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Offline greatbob6

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Drobo Alternative
« on: April 03, 2011, 06:38:08 pm »
I'm looking for a NAS device for my company, and I figure there are a lot of IT related guys here that might have some good advice.  I've looked into the Drobo units and I love the ease-of-use of them but I'm a little concerned about the reliability after reading some pretty bad reviews online.

Is there anything else out there that offers the same sort of ease of use, particularly in regards to online expansion, but that is more reliable?  Price range would probably be around the Drobo range too...under $2000 to start off at least.

Offline rcfa

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Re: Drobo Alternative
« Reply #1 on: April 04, 2011, 07:14:56 am »
The drobo is pretty unique in the way it does the RAID-type functionality at the block level, and then virtualizes the volumes on top of a pool of storage blocks, with things like thin provisioning, etc. similar what can be done with ZFS storage pools and a bunch of drives, except the way drobo does it doesn't require the use of a specific file system. That's what allows for the easy expansion. All the other RAID-ish systems out there I know of work at a disk level, so if you want to upgrade capacity you often have no choice but to reformat the array, and where do you shove the data in the mean time?

It's basically for that reason why I got a drobo. Once a PSU failed on me, but the data was safe: moved the drives to the replacement unit, and that was that.

I wish they were more hardcore on some other levels, too: like e.g. what good is a RAID if the controller doesn't use ECC RAM? drobo didn't want to answer the question if they do or don't use ECC RAM, but if I had to guess, they likely don't otherwise they'd brag about it.

So there are clearly things that could be done better: better diagnostics (right now, you just have to trust they are doing the right thing), ECC RAM, etc.
Still, for the money and features, there's rather little competition out there right now.

Offline rhy7s

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Re: Drobo Alternative
« Reply #2 on: April 04, 2011, 07:41:22 am »
There's Nexenta Stor

Offline Cry Havok

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Re: Drobo Alternative
« Reply #3 on: April 04, 2011, 11:52:35 am »
I've had nothing but great experience with the ReadyNAS range and it too allows for RAID expansion as you add disks or replace them (all) with larger ones.. I've heard good things about Thecus and Synology, though haven't used them.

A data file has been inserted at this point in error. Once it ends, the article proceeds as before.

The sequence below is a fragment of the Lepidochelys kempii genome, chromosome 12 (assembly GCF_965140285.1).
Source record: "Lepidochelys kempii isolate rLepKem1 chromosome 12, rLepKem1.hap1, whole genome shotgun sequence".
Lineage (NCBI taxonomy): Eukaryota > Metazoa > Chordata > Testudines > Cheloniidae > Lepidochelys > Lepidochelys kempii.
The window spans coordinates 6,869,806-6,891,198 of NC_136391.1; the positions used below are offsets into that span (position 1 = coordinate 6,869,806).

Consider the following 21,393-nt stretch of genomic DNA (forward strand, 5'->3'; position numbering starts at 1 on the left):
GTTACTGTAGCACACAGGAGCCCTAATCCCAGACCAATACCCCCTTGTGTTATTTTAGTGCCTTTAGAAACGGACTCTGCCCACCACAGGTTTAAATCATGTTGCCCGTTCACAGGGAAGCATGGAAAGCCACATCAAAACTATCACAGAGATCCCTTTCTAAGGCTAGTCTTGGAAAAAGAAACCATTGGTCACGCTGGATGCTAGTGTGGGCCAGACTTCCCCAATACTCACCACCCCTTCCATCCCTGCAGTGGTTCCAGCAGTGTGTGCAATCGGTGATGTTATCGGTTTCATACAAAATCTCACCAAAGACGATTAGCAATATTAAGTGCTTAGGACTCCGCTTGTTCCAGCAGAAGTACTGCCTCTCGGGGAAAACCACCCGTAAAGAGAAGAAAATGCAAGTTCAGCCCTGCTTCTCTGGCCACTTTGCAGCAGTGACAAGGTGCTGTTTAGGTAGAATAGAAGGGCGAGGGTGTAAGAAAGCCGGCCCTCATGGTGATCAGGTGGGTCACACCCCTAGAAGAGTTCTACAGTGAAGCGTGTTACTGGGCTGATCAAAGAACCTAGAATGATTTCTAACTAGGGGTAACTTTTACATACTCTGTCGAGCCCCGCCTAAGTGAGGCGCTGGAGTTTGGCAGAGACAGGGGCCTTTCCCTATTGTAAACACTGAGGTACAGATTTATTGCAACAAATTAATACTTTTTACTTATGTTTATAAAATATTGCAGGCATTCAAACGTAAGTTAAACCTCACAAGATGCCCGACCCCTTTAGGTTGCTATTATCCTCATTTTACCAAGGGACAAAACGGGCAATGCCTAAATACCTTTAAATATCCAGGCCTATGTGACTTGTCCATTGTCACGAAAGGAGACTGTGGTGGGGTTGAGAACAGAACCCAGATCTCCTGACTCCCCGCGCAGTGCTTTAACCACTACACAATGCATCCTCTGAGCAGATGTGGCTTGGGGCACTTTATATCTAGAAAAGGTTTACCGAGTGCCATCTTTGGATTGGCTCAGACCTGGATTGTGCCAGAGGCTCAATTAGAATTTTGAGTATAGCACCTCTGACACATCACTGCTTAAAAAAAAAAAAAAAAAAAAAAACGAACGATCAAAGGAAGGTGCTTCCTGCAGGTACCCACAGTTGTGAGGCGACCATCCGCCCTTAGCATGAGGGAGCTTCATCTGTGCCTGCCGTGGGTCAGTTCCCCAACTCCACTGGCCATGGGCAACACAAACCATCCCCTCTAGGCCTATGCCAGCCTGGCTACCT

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Offline p0ddie

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Re: Drobo Alternative
« Reply #4 on: April 05, 2011, 02:58:01 am »
considering pfsense is based on FreeBSD, I wonder why no one has mentioned FreeNAS yet. It is quite capable and with proper hardware very fast.

Other than that, if you just want a small NAS, then yes, I would also recommend the Netgear ReadyNAS as they are easy to use, reliable and have a great community (this is quite important for me) with the devs lurking the forums quite frequently.

If you want to go pro but still be on the cheap side (e.g. no proprietary enterprise-level hardware), check out Open-E.com. They rely on standard pc hardware, too, but have a nice amount of professional features.

Offline rcfa

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Re: Drobo Alternative
« Reply #5 on: April 05, 2011, 05:52:09 am »
I've had nothing but great experience with the ReadyNAS range and it too allows for RAID expansion as you add disks or replace them (all) with larger ones.. I've heard good things about Thecus and Synology, though haven't used them.

The issue is, if there is no thin provisioning, yes, you can increase the storage capacity, but you'll have potential issues with resizing the file system. On the drobo, except for TimeMachine partitions that I want to restrict from growing past a certain point, all file systems are provisioned to be 16TB, even though I have only a fraction of that storage available.
Now I can add bigger drives at infinitum, until the total physical capacity of the drobo doesn't exceed 8x16TB, I'll never have to worry again about partition sizes, copying data while upgrading the storage capacity, etc.

These other systems you mention work like regular RAID arrays, they don't virtualize the storage.

Offline rcfa

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Re: Drobo Alternative
« Reply #6 on: April 05, 2011, 05:58:17 am »
There's Nexenta Stor

That's cool stuff. However, if you need iSCSI not as a storage back-end, but as a way that storage is provided to your machine, then from what I can tell this won't qualify.

The beauty of the drobo is that to my Mac it looks like an internal drive, because it's hooked up over iSCSI as a "regular" block device with 8 volumes of up to 16TB each (with thin provisioning). The RAID-like redundancy is completely transparent to the OS, and that without using some network file system protocol.

Offline Bai Shen

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Re: Drobo Alternative
« Reply #7 on: April 05, 2011, 09:09:53 am »
I have a ReadyNAS and a Drobo.  I use them for different tasks.  The ReadyNAS is nice, but mine seems to have a memory leak.  I have to reboot it every month or so.  Otherwise it starts giving me weird errors.  I've not tried increasing the disk size(I currently have 4 750s), but I did start with one disk and then add more later.  That worked fine.

Offline p0ddie

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Re: Drobo Alternative
« Reply #8 on: April 05, 2011, 03:20:44 pm »